Against the Wind


And I got to know one West Indian bricklayer, Len, quite well.

Before I had met Len, Bert the foreman had asked me if I would work with a Jamaican bricklayer that had come in on site looking for work. “I need more brickies, but I don’t know who to mate with him,” he said.

“No problem,” I replied, “If I don’t get on with him, it won’t be because he is black. It might be for some sort of similar reason that I might not get on with any bricklayer from any part of Ireland or England.”

“Thanks, Seamus, I thought you’d be the right one to ask”.

Next morning I was introduced to Len by the foreman who was relieved to have the two foreigners teamed up. We worked along quite steadily and when it came time to raise the line for the next course, Len shouted down from his end of the wall, ‘Ready for line up, Paddy?’ I banged my trowel down into the mortar board and walked straight up to him.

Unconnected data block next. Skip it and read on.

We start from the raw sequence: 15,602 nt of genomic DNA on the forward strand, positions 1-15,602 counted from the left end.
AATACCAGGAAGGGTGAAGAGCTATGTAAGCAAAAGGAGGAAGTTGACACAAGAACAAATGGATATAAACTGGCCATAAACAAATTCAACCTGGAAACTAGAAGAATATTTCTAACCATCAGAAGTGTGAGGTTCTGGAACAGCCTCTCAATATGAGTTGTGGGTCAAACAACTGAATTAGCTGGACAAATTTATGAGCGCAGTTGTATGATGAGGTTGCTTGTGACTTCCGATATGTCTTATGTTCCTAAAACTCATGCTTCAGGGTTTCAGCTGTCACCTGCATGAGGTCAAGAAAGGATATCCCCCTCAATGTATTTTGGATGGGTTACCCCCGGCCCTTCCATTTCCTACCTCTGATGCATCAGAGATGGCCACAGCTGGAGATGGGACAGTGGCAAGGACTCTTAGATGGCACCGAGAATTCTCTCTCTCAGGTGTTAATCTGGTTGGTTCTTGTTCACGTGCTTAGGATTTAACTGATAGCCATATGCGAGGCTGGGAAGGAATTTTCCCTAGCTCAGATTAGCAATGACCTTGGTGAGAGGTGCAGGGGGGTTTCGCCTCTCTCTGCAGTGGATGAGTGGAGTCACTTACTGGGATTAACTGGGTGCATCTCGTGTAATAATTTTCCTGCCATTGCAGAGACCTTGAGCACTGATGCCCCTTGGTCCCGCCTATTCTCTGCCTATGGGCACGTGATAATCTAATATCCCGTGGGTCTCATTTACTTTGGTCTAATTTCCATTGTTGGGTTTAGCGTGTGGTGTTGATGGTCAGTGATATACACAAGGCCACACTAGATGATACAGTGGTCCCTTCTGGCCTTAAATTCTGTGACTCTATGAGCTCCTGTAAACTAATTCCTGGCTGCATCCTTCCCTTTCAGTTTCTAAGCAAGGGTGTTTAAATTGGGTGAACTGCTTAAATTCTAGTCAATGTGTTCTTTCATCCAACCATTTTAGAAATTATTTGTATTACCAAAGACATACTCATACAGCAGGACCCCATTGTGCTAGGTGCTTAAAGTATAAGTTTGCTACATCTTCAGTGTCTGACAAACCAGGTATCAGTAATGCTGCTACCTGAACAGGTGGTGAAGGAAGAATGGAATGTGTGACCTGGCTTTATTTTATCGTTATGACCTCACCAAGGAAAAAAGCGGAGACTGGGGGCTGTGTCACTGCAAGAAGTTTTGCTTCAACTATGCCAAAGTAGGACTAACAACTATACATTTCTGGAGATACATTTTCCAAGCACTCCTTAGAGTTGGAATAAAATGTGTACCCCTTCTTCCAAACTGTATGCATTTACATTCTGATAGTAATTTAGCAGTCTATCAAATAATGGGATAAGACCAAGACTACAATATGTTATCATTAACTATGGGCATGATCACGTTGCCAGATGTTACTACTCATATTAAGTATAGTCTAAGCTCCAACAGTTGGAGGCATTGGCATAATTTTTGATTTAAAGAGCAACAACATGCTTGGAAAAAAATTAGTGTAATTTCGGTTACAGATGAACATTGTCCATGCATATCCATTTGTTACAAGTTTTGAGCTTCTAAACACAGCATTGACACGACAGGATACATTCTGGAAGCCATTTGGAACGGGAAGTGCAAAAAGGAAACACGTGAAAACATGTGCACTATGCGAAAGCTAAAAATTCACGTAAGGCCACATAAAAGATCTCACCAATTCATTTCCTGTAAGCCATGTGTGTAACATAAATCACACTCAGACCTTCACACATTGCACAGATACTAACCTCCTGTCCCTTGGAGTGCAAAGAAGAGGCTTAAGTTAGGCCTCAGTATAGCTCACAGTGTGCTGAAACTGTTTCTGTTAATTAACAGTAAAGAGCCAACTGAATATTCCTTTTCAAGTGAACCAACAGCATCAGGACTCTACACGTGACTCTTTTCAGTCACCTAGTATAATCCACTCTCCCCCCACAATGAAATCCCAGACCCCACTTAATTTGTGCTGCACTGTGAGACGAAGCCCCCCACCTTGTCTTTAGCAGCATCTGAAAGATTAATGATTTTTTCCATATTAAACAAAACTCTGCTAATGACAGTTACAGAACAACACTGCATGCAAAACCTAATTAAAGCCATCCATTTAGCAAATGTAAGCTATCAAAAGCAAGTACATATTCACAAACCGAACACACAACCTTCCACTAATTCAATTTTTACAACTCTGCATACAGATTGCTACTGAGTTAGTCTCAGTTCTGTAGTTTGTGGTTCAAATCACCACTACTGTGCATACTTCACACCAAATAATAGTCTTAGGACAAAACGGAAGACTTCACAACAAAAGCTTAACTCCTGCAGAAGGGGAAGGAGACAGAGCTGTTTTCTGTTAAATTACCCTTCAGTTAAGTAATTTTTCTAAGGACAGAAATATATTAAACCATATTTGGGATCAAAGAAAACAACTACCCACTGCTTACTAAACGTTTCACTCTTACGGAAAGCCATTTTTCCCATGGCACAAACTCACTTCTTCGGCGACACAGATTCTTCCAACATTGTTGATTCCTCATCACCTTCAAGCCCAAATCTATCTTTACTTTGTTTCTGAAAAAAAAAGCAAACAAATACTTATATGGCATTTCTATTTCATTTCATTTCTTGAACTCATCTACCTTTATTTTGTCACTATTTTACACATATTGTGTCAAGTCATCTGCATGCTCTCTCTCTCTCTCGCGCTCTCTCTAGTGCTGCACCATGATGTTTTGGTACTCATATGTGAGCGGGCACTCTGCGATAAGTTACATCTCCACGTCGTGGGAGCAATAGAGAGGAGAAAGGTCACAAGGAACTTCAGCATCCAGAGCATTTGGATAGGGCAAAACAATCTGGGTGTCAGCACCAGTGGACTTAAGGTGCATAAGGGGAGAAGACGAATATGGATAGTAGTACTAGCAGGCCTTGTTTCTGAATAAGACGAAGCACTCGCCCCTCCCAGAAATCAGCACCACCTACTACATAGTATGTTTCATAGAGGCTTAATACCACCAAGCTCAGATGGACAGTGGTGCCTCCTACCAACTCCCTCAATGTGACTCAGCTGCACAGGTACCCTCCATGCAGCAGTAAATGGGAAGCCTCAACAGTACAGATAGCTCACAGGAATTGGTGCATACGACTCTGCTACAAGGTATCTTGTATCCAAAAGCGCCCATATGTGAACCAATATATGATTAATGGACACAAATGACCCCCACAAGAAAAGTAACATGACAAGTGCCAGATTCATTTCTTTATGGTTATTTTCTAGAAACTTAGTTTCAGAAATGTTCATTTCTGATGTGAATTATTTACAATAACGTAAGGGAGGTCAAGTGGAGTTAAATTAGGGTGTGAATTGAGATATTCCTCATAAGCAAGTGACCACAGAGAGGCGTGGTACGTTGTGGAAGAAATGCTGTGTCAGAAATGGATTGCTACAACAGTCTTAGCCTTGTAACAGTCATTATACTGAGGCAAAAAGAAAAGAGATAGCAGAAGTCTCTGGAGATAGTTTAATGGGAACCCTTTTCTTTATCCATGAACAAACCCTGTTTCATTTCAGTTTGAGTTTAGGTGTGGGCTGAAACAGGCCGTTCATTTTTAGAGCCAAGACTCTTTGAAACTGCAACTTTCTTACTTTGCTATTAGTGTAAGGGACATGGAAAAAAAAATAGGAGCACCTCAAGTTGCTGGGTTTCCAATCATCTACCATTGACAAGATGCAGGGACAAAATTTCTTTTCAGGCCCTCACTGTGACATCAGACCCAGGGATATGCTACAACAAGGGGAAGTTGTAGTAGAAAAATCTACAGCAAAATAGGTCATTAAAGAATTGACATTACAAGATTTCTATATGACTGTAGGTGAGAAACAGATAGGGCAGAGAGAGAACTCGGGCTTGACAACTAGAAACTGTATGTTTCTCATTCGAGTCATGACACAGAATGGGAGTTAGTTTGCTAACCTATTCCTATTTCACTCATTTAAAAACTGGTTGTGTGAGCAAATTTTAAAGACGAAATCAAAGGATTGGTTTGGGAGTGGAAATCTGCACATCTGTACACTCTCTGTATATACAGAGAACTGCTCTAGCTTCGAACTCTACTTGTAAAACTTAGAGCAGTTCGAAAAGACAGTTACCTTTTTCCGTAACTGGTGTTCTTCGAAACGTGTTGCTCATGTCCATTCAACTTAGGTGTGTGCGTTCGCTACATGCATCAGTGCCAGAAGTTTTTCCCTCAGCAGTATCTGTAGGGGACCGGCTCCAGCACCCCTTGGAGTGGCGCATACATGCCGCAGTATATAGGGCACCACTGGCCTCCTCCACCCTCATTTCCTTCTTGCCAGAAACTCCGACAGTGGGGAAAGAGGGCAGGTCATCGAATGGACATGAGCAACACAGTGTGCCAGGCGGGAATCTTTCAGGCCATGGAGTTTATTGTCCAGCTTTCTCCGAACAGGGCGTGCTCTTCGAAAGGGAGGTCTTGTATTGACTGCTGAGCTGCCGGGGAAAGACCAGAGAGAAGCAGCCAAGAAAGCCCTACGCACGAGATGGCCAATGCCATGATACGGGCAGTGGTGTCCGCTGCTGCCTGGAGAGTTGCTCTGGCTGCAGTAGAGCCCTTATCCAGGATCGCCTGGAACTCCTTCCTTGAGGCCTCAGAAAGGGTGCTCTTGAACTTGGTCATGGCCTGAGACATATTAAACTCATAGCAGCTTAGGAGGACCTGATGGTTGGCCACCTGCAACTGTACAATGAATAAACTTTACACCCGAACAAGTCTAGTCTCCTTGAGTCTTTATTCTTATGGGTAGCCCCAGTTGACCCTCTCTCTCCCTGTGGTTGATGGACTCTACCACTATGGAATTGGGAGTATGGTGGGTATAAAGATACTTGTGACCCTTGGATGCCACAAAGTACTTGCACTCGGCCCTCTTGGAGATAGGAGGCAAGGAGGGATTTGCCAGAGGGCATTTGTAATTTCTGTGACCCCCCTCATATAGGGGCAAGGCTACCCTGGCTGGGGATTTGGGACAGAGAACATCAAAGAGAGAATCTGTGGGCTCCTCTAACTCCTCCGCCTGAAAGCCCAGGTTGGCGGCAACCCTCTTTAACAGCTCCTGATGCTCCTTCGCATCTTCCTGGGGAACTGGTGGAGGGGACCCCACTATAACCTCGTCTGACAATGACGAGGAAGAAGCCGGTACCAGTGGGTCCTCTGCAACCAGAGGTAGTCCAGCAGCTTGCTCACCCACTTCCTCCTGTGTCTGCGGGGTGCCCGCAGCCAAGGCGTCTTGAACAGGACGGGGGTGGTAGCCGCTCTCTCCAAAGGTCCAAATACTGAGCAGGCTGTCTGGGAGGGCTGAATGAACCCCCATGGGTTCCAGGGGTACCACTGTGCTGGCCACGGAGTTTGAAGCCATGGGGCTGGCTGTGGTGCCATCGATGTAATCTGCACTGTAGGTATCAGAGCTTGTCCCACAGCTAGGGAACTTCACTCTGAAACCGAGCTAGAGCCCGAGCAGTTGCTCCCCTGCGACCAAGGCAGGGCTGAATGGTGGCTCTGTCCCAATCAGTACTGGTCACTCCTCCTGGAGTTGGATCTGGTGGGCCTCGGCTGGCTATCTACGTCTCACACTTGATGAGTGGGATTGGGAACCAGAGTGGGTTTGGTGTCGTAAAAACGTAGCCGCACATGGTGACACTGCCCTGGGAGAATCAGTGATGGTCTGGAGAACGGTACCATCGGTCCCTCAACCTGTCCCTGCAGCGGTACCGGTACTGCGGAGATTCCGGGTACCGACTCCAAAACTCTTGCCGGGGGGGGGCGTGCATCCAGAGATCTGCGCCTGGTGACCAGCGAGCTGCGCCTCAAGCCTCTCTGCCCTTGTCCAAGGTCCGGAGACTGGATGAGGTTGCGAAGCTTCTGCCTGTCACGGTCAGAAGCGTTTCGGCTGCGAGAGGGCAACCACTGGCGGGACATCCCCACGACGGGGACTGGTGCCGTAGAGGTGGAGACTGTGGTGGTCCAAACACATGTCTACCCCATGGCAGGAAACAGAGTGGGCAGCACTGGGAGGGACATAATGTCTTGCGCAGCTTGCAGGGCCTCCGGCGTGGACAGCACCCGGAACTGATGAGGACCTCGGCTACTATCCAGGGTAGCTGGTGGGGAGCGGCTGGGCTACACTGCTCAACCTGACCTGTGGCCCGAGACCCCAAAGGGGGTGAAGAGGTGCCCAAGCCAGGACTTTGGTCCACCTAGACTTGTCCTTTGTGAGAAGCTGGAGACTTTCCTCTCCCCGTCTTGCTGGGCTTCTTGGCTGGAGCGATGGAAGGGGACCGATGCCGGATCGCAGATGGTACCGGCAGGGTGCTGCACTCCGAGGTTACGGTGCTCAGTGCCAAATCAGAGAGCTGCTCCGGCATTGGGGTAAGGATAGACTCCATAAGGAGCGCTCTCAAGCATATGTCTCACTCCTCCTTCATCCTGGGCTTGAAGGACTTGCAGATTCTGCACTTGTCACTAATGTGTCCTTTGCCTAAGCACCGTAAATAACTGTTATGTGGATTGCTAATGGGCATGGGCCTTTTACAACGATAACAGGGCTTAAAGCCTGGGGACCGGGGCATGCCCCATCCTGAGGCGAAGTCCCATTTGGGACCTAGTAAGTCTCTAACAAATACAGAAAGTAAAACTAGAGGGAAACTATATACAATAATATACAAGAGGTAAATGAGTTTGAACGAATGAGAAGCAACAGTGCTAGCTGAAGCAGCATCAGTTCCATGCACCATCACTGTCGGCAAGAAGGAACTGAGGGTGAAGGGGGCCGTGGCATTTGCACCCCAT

‘What did you call me, Sambo?’ I asked.

‘Paddy,’ he said.

‘That’s not my name, Sambo.’

‘I’m not Sambo,’ he replied. ‘No, Len, and I am Seamus and no more of this bloody ‘Paddy’ stuff, okay?’ I held out my hand.

He looked at me a little shyly, hesitated a moment and then shook my proffered hand. From then on we got along very well together.

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